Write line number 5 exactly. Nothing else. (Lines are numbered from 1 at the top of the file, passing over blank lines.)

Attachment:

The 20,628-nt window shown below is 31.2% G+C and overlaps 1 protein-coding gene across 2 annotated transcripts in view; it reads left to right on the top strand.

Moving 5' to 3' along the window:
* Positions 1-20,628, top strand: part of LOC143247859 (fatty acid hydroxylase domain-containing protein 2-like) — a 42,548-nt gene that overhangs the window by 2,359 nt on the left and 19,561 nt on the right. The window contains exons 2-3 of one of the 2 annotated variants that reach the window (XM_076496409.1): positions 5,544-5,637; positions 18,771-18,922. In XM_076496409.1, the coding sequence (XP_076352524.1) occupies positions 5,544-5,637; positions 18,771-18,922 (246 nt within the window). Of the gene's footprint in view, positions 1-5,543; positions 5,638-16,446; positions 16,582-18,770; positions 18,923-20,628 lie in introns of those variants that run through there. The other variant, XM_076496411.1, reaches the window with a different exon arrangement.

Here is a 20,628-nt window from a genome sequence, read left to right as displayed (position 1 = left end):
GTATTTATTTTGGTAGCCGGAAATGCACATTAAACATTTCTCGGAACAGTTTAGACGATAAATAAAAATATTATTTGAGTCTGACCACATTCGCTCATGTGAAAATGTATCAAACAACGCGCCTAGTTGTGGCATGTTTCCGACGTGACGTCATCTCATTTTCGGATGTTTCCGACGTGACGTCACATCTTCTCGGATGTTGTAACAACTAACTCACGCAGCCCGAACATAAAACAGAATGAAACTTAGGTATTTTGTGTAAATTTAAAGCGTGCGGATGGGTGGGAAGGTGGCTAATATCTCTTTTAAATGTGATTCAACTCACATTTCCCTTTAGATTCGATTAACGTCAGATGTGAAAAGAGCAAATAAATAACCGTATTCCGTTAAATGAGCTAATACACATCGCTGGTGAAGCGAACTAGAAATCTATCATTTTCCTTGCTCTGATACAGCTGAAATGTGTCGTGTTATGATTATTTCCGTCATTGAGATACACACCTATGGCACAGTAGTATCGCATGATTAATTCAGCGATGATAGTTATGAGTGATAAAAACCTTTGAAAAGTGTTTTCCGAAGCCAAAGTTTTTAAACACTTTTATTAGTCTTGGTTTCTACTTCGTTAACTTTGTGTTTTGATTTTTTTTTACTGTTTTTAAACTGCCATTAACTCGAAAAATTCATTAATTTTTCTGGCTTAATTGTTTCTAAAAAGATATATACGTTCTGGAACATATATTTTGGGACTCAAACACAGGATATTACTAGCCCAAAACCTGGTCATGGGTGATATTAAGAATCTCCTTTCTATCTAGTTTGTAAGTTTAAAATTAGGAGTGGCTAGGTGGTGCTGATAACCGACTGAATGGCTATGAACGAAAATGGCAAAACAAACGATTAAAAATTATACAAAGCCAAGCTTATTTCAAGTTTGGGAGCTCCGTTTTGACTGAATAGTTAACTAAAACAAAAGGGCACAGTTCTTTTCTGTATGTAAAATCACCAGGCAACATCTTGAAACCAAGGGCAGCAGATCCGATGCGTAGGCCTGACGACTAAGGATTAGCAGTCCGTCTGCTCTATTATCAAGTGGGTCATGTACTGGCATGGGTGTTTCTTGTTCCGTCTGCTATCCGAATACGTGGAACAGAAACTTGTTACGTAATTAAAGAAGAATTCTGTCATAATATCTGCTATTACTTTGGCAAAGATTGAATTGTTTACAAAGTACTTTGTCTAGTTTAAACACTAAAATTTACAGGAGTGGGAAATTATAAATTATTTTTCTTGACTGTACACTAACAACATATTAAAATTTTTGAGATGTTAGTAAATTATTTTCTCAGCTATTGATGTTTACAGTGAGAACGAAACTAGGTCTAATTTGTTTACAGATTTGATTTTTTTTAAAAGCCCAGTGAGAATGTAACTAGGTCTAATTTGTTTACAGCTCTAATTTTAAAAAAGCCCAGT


GTATTTATTTTGGTAGCCGGAAATGCACATTAAACATTTCTCGGAACAGTTTAGACGATAAATAAAAATATTATTTGAGTCTGACCACATTCGCTCATGTGAAAATGTATCAAACAACGCGCCTAGTTGTGGCATGTTTCCGACGTGACGTCATCTCATTTTCGGATGTTTCCGACGTGACGTCACATCTTCTCGGATGTTGTAACAACTAACTCACGCAGCCCGAACATAAAACAGAATGAAACTTAGGTATTTTGTGTAAATTTAAAGCGTGCGGATGGGTGGGAAGGTGGCTAATATCTCTTTTAAATGTGATTCAACTCACATTTCCCTTTAGATTCGATTAACGTCAGATGTGAAAAGAGCAAATAAATAACCGTATTCCGTTAAATGAGCTAATACACATCGCTGGTGAAGCGAACTAGAAATCTATCATTTTCCTTGCTCTGATACAGCTGAAATGTGTCGTGTTATGATTATTTCCGTCATTGAGATACACACCTATGGCACAGTAGTATCGCATGATTAATTCAGCGATGATAGTTATGAGTGATAAAAACCTTTGAAAAGTGTTTTCCGAAGCCAAAGTTTTTAAACACTTTTATTAGTCTTGGTTTCTACTTCGTTAACTTTGTGTTTTGATTTTTTTTTACTGTTTTTAAACTGCCATTAACTCGAAAAATTCATTAATTTTTCTGGCTTAATTGTTTCTAAAAAGATATATACGTTCTGGAACATATATTTTGGGACTCAAACACAGGATATTACTAGCCCAAAACCTGGTCATGGGTGATATTAAGAATCTCCTTTCTATCTAGTTTGTAAGTTTAAAATTAGGAGTGGCTAGGTGGTGCTGATAACCGACTGAATGGCTATGAACGAAAATGGCAAAACAAACGATTAAAAATTATACAAAGCCAAGCTTATTTCAAGTTTGGGAGCTCCGTTTTGACTGAATAGTTAACTAAAACAAAAGGGCACAGTTCTTTTCTGTATGTAAAATCACCAGGCAACATCTTGAAACCAAGGGCAGCAGATCCGATGCGTAGGCCTGACGACTAAGGATTAGCAGTCCGTCTGCTCTATTATCAAGTGGGTCATGTACTGGCATGGGTGTTTCTTGTTCCGTCTGCTATCCGAATACGTGGAACAGAAACTTGTTACGTAATTAAAGAAGAATTCTGTCATAATATCTGCTATTACTTTGGCAAAGATTGAATTGTTTACAAAGTACTTTGTCTAGTTTAAACACTAAAATTTACAGGAGTGGGAAATTATAAATTATTTTTCTTGACTGTACACTAACAACATATTAAAATTTTTGAGATGTTAGTAAATTATTTTCTCAGCTATTGATGTTTACAGTGAGAACGAAACTAGGTCTAATTTGTTTACAGATTTGATTTTTTTTAAAAGCCCAGTGAGAATGTAACTAGGTCTAATTTGTTTACAGCTCTAATTTTAAAAAAGCCCAGT